In natural gas processing, alkanolamine solvents such as monoethanolamine (MEA) are wide! y used for removal of sour gases from natural gas. In natural gas processing plants, large volumes of alkanolamine solutions are routinely generated during periodic maintenance, cleaning and vessel safety inspections. Due to intermittent generation, high organic content and biological recalcitrance, these chemicals are generally not treatable in the conventional wastewater treatment systems available in these facilities and high costs can be incurred to segregate and dispose alkanolaminecontaminated wastewater. Advanced oxidation processes (AOPs) have been studied extensively as a promising pollution abatement strategy to rapidly oxidize many organic pollutants. The combination of UV radiation and hydrogen peroxide, called the UV/H20 2 process, is a widely studied AOP, and the degradation of syntheticallyprepared MEA solution using the UV/H20 2 process is investigated in this work. The effects of various parameters on the organics degradation of MEA under UV IH202 treatment was studied using the Taguchi approach to design of experiments based on the L-16 (45 ) modified orthogonal array. Experiments were conducted in a jacketed glass reactor using low-pressure UV lamps. Chemical oxygen demand (COD) was used as a measure of the degree of degradation of organics in the MEA solution. The parameters studied were UV dose, temperature, initial pH and initial H20 2 dose. The optimum conditions, predicted response (COD removal) and confidence interval were determined and a confirmation experiment was conducted. The results indicate that the main and controlling factor for the removal of COD in the experimental conditions used in this study is the UV dose. Other parameters did not have any statistically significant effect on the COD removal at the ranges used in this study. The response at optimum conditions was verified by confirmation experiment. A more detailed study of UV/H20 2 degradation on MEA was conducted to determine the effects of various parameters, i.e. initial pH, temperature, UV dose (photon flux), and initial H20 2 dose at a broader range than the Taguchi study. In addition, the solution pH, H20 2 concentration, MEA concentration and some breakdown products were also investigated. The UV incident photon flux (i.e. UV dose) was quantified using hydrogen peroxide actinometry. It was found that COD removal and HzOz decay are increased by raising the initial pH of the solution and more than 90% COD removal is achievable at high initial pH (8-9) after 60 minutes. Variation of solution temperature in the range studied did not have any appreciable effect on COD removal nor HzOz decay. The COD removal and HzOz decay increased with higher UV photon flux. Although the Taguchi study found no effect of initial H20 2 dose on COD removal at low H20 2 dosage, it was found that increase of initial H20 2 dose above 0.16 M concentration retarded the COD removal rate due to the scavenging of hydroxyl radicals by excess H20z. The pseudo first-order kinetic constants for MEA degradation were estimated and ranged between 0.0090 to 0.0922 min·1 depending on the reaction conditions. The effects of the parameters on the kinetic constants were also evaluated. Several intermediate breakdown products were identified, including formate and nitrate. The formation of these acidic species resulted in the pH depression that was observed during the course of reaction. Significant concentration of ammonia was also formed during the course of the reaction. A quasi-mechanistic kinetic rate model for the reduction of gross orgamc content (based on COD) during MEA oxidation using UV/H20 2 process was also developed. The kinetic model incorporates a set of literature rate constant values for the principal reactions involved in the photolysis of hydrogen peroxide by UV radiation to which is added the n-th order reaction of the substrate (COD) with ·OH radical. The kinetic model was validated using experimental COD and H20 2 degradation data and exhibited good agreement with measured values. The model results confirm that the increased COD removal at higher pH was a result of the formation of pH -dependent species and not due to the effect of H20 2 dissociation into hydroperoxide ion at high pH. The biodegradability of MEA solution (in terms of COD) that has been partially degraded via UV/H20 2 was studied using batch growth reactor operated under aerobic conditions. The kinetic rate constants based on the Monod model formed the basis of comparison and were calculated by fitting the growth and utilisation data to a sigmoid equation. The acclimatization times were also studied. The results indicated that, for MEA solution which was partially treated with UV /H20 2 at 30% COD removal, the biomass growth rate, substrate utilisation rate and biomass yield was reduced compared to untreated MEA. The acclimatization time for aerobic biodegradation was unaffected. The only parameter that showed improvement was the half-saturation coefficient. This effect may be attributed to formation of some unidentified inhibitory compound at the level of pretreatment that was applied. Biodegradation of both MEA and partially treated MEA was found to generate high levels of ammonia as by-product.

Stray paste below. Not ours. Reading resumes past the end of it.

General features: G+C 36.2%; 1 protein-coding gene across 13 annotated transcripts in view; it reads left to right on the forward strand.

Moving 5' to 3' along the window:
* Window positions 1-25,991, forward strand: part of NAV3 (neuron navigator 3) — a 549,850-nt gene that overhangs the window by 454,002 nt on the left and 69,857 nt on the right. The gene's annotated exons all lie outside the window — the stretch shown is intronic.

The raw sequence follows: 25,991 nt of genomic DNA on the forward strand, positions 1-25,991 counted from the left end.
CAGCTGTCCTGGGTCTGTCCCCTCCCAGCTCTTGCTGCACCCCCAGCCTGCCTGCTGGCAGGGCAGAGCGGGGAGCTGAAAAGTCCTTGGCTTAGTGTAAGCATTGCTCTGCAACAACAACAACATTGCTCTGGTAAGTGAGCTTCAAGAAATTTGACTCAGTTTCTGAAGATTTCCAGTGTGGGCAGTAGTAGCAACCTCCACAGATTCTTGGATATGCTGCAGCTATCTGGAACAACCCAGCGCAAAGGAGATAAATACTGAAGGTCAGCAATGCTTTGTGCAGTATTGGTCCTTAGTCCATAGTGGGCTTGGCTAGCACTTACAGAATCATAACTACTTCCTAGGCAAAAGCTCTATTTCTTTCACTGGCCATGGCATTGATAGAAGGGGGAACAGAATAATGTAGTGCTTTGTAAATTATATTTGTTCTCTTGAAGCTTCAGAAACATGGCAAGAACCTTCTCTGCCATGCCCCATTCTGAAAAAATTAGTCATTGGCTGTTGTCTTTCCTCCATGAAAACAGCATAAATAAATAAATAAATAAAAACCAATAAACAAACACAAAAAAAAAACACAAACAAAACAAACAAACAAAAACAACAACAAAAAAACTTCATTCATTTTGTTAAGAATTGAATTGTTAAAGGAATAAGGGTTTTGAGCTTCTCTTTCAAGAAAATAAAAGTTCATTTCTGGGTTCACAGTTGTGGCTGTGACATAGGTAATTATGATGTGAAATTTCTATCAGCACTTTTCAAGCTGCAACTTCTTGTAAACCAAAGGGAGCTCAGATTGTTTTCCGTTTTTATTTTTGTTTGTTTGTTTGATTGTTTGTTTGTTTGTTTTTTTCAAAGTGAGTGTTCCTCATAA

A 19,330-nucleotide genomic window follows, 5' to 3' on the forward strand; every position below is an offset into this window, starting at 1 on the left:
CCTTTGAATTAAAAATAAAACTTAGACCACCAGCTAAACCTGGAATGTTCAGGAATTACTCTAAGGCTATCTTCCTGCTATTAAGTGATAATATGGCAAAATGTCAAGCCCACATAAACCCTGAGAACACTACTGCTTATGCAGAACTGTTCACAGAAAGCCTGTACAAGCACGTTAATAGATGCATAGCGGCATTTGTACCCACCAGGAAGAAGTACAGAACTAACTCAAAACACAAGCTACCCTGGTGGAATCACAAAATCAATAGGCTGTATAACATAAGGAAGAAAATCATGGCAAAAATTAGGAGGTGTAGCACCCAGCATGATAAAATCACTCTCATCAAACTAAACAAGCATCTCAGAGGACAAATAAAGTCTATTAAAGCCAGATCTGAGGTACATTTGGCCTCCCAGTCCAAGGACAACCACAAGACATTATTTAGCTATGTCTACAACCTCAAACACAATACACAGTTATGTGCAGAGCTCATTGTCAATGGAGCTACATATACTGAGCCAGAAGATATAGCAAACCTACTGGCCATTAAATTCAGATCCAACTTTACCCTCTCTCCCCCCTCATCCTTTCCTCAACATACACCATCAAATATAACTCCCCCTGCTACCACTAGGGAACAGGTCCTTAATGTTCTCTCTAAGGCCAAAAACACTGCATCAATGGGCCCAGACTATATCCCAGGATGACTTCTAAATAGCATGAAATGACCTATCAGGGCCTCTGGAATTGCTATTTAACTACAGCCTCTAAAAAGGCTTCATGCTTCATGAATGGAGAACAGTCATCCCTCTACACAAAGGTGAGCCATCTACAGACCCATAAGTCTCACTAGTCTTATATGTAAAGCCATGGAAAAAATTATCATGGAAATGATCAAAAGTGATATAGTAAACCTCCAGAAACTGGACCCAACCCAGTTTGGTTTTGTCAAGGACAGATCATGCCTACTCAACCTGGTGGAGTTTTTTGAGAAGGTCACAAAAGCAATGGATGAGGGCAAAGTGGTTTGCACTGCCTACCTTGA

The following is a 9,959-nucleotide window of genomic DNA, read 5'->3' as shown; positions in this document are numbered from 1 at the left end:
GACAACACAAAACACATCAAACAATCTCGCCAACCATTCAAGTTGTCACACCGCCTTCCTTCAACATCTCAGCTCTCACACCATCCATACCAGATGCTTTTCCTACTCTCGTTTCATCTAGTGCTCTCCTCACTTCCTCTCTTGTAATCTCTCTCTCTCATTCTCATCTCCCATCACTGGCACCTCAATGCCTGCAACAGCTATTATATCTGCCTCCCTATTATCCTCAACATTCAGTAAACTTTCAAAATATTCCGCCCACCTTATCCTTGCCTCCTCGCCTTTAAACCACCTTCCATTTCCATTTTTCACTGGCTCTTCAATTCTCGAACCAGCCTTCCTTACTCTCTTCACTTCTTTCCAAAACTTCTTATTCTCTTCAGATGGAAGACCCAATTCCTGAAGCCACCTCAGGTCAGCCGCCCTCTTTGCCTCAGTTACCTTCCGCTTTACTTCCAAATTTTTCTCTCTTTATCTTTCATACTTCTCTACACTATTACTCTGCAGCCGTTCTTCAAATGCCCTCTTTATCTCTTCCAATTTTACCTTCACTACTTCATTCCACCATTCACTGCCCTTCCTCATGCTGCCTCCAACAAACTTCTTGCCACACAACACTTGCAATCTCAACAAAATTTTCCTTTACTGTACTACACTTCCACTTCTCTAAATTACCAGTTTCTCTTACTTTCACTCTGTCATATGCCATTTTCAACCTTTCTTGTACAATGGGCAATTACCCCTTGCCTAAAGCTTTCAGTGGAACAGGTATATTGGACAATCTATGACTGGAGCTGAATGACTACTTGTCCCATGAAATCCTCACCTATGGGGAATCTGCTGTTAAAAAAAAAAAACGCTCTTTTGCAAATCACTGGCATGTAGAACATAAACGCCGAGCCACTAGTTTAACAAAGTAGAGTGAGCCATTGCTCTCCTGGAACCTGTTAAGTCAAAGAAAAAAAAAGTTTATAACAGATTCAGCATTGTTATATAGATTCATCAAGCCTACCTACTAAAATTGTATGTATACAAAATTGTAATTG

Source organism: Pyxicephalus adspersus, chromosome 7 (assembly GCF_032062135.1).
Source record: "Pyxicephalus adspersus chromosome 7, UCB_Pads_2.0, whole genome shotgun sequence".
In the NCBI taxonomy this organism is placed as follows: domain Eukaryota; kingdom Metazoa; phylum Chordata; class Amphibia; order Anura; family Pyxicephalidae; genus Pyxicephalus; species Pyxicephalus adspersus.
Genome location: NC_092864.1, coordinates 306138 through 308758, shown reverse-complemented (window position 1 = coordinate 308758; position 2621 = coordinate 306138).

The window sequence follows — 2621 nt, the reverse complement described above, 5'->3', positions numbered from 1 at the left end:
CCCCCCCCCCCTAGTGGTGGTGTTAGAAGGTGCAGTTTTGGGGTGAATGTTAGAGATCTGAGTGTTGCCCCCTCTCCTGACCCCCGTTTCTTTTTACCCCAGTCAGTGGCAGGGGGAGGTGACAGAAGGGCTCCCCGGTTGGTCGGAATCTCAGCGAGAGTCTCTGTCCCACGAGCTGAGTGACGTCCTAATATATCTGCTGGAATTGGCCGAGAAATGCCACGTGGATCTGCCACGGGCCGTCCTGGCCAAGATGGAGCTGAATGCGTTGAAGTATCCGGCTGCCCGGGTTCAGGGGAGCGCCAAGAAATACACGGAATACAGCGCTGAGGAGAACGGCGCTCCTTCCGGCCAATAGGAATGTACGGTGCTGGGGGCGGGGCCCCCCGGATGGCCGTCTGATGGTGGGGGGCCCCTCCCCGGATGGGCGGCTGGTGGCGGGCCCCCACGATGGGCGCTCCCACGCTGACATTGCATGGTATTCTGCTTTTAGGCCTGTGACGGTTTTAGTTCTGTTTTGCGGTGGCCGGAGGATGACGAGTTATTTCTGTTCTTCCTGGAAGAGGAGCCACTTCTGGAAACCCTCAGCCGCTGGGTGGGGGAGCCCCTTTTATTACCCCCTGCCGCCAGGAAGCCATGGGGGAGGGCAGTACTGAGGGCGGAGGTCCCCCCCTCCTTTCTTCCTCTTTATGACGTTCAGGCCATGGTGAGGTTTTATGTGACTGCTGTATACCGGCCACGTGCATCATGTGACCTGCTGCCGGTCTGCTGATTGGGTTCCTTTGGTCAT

Item Type: Thesis (Masters)
Academic Subject : Mission Oriented Research - CO2 Management - Carbon dioxide - Environmental effects
Subject: T Technology > TP Chemical technology
Divisions: Engineering > Chemical
Depositing User: Users 2053 not found.
Date Deposited: 30 Oct 2013 16:49
Last Modified: 25 Jan 2017 09:42
URI: http://utpedia.utp.edu.my/id/eprint/10106